WETLANDS - TOWARDS THEIR SUSTAINABLE DEVELOPMENT

 

Trinidad Guardian

January 31, 2000

Page 18

 

Wetlands comprise about six percent of the Earth's land area.  They are considered to be among the most threatened ecosystems because of their susceptibility to both human and natural stressors.  Wetlands, including mangrove ecosystems, are often regarded as marginal lands that serve no purpose.  Their importance is often unrecognized.

With World Wetlands Day due to be observed on Wednesday February 2, NICOLA GHOURALAL, Information Officer with the Institute of Marine Affairs, notes that a close look at the complexity of wetlands may help us understand the importance of putting proper management tools in place, so that these special areas may be sustainable developed, and where necessary, preserved.

 

Wetlands of T&T

 

Trinidad and Tobago has several mangrove dominated coastal wetland forests.  These are the Caroni Swamp in Trinidad and Bon Accord Lagoon in Tobago.  Nariva Swamp, a largely freshwater system, with herbaceous species, is another type of wetland found in Trinidad.  Wetlands play a pivotal role in the environmental dynamics of the coastlines of our country.  Unfortunately, demands of development often override the need for conservation and many of these wetlands are in danger of being degraded or destroyed.

 

Wetlands serve vital environmental functions.  They function as aquatic breeding grounds and nurseries for salt and freshwater organisms, especially several species of commercially important fish.  Mangroves provide essential nutrients for juveniles as well as protection during the critical stage of their development.  It is estimated that two-thirds of the commercial fish caught in Trinidad and Tobago inhabited mangroves during some stage of their development.

 

Wetlands provide habitat for different species of wildlife.  The Caroni Swamp has well over 160 species of birds, including our national bird, the scarlet ibis.  Nariva Swamp is home to the endangered manatee.  Other wetland dwellers in clued caiman, crabs, snakes, cascadura, black conch, capuchin and howler monkeys.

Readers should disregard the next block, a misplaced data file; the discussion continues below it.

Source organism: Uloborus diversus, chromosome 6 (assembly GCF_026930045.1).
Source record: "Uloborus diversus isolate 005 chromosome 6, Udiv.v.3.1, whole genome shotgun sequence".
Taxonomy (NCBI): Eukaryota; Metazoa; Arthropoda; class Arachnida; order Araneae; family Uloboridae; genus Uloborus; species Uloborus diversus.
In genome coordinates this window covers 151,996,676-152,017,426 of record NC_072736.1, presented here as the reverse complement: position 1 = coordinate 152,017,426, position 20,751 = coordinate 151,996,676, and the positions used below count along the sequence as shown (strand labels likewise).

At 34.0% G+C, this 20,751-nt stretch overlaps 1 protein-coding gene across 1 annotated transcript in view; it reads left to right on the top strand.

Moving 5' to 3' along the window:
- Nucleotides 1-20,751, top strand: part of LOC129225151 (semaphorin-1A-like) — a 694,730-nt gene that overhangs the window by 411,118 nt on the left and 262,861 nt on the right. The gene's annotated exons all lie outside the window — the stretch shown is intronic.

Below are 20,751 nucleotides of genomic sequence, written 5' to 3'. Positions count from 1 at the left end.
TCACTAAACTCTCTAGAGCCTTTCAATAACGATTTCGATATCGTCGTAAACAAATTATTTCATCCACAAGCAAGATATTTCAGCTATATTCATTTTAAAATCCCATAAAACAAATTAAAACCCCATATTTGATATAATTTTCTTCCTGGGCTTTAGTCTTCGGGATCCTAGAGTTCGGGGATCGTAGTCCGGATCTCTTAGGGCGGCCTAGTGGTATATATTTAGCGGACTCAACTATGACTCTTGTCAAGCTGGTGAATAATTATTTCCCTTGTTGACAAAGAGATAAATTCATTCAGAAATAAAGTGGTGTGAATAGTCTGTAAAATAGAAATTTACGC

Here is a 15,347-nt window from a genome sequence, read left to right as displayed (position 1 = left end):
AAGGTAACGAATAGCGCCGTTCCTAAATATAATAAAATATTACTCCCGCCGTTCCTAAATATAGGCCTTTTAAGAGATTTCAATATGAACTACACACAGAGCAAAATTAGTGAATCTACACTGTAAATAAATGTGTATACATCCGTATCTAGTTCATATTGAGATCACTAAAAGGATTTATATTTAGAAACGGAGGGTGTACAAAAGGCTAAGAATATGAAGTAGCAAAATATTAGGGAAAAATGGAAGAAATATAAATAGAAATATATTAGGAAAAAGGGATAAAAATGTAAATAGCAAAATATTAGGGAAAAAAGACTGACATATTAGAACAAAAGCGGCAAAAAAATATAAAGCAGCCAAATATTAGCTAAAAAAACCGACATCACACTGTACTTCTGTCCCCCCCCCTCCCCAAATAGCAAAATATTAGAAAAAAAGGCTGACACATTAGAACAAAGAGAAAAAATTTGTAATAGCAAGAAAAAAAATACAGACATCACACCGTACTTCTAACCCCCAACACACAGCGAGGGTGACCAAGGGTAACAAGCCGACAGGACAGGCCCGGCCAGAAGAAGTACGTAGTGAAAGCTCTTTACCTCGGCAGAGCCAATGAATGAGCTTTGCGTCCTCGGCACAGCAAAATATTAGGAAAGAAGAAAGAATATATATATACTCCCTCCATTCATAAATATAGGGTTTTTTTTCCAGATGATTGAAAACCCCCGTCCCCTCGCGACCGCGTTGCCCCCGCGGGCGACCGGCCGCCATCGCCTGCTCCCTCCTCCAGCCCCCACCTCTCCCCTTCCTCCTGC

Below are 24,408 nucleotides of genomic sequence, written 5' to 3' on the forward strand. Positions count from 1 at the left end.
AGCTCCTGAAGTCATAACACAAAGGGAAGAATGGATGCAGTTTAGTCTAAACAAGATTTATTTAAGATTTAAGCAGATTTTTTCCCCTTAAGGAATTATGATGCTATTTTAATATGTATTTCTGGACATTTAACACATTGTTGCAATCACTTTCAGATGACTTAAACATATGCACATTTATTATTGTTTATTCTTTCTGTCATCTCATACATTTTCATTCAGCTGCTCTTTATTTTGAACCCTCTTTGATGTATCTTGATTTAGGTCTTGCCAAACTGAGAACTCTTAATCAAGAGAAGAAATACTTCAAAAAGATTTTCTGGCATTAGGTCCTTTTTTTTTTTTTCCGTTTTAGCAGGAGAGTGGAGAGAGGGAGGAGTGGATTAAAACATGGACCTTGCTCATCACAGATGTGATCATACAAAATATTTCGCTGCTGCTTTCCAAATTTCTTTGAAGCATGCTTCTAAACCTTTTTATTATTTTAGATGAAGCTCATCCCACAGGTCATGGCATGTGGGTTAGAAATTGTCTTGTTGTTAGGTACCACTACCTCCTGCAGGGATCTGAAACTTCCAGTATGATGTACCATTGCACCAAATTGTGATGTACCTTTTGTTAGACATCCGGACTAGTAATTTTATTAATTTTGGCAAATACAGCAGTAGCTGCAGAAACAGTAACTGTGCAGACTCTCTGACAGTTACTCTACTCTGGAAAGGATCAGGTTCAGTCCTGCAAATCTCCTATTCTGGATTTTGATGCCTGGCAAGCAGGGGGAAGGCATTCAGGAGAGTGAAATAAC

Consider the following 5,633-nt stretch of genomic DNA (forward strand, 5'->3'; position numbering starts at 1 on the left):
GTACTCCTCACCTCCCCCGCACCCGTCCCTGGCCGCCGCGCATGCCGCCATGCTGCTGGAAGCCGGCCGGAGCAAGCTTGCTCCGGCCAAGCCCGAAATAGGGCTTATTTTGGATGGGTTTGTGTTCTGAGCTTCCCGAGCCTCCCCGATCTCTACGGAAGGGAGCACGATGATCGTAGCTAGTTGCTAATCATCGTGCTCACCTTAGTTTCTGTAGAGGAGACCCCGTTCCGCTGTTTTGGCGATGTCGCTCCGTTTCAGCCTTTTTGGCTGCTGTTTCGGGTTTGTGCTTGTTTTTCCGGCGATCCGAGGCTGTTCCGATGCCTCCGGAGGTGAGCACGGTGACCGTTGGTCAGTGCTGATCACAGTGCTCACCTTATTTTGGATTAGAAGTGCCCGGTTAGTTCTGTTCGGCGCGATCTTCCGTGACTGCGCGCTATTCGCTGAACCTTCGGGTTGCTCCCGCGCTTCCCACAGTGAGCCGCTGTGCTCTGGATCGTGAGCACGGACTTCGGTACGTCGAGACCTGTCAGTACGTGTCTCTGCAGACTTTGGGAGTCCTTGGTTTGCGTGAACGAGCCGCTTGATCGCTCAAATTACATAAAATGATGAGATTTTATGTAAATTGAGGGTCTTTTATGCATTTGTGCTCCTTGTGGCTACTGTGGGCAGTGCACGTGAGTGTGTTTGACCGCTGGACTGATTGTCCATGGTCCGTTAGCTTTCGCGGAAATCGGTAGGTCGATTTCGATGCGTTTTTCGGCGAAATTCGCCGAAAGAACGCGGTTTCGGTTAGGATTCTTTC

Mangroves often act as a buffer against wind and heavy rains and offer shoreline protection and stabilisation.  Wetlands are important land builders and protect the coast from erosion by interrupting the transfer of energy from waves and trapping mud and silt from river discharge.  By extension, they control water quality of the near shore water by trapping pesticides, heavy metals and inorganic nutrients.  Turbidity in near shore waters is lessened, and in areas where these ecosystems exist adjacent to one another, protection of reef and seagrass bed systems is possible.

 

Though wetlands have important functions, they are subject to, like all other ecosystems, human and natural stressors.  Rapid coastal development in areas such as Westmoorings and Point Lisas, have caused developers to reclaim land which formerly supported mangroves.  In other islands such as Barbados, colonial settlers cleared mangroves in the 1600s in order to establish what is now the city of Bridgetown.  Wetlands are often used as landfills.  The Beetham Landfill is an example.

 

In Portmore, Jamaica, a productive mangrove system that also served as a catchment area for a local river system was filled in to provide homes for 80,000 persons.

 

Rapid development and population increases, have led to the need to produce more food.  Food production in the form of rice farming, takes place within the Nariva Swamp, a 6,234-hectare wetland.  Water channels within the swamp were re-routed and bush fires have become more prevalent.  An increase in the use of pesticides could be, in the short and long run, detrimental to the aquatic flora and fauna.

 

Over harvesting of fish and shellfish leads to a decrease in populations, especially if the activity is not managed and conducted within the designated season.  Natural stressors include hurricanes and cyclonic storms and can physically damage the mangroves by uprooting them.  This also leads to increased rates of erosion.

 

The realization that a wetland can be more useful to humans in its natural state, rather than filled in or in some way altered, has led to increased interest in the conservation of wetlands.

 

The Convention for the Conservation of Wetlands of International Importance (especially as Waterfowl Habitat) drawn up at Ramsar, Iran in 1971 has been the main convention that calls for international protection of wetlands.

 

As a signatory to the Convention, Trinidad and Tobago was bound to designate a site for protection.  The Nariva Swamp is this country's one Ramsar site, through other wetlands are at present being considered.

 

Consistent monitoring of wetlands, flora and fauna and wetland-related research into toxicology, ecology, hydrology, geology and socio-economics related to the area are also part of the IMA's work.